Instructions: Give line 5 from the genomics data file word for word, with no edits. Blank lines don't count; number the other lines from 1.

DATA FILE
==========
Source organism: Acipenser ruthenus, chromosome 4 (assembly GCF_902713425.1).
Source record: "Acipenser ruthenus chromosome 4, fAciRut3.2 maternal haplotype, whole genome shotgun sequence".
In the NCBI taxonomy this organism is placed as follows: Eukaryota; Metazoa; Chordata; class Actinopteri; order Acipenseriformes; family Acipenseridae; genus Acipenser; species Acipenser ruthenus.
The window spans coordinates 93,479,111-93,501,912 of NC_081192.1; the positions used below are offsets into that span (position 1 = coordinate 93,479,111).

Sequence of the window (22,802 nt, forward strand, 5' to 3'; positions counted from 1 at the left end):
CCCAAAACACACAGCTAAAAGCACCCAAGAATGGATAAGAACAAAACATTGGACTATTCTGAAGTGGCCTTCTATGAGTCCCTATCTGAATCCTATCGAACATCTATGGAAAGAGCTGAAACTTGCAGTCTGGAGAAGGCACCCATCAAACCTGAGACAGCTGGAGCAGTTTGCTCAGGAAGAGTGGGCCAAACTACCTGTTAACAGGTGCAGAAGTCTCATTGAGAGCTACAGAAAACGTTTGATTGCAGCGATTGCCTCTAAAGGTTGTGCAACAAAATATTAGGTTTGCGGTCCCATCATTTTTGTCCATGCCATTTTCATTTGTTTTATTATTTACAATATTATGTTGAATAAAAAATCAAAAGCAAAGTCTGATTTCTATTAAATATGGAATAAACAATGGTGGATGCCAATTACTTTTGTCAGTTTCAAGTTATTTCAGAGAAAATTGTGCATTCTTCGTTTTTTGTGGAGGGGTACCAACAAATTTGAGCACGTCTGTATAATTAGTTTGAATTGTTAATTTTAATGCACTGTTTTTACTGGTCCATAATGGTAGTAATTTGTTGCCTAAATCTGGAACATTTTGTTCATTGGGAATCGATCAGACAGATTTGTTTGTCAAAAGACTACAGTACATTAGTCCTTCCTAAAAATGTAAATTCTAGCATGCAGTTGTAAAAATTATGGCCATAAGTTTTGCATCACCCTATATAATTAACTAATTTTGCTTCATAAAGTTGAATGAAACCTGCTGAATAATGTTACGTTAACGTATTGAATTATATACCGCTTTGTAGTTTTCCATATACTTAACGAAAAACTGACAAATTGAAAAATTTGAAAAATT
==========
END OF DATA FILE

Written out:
Sequence of the window (22,802 nt, forward strand, 5' to 3'; positions counted from 1 at the left end):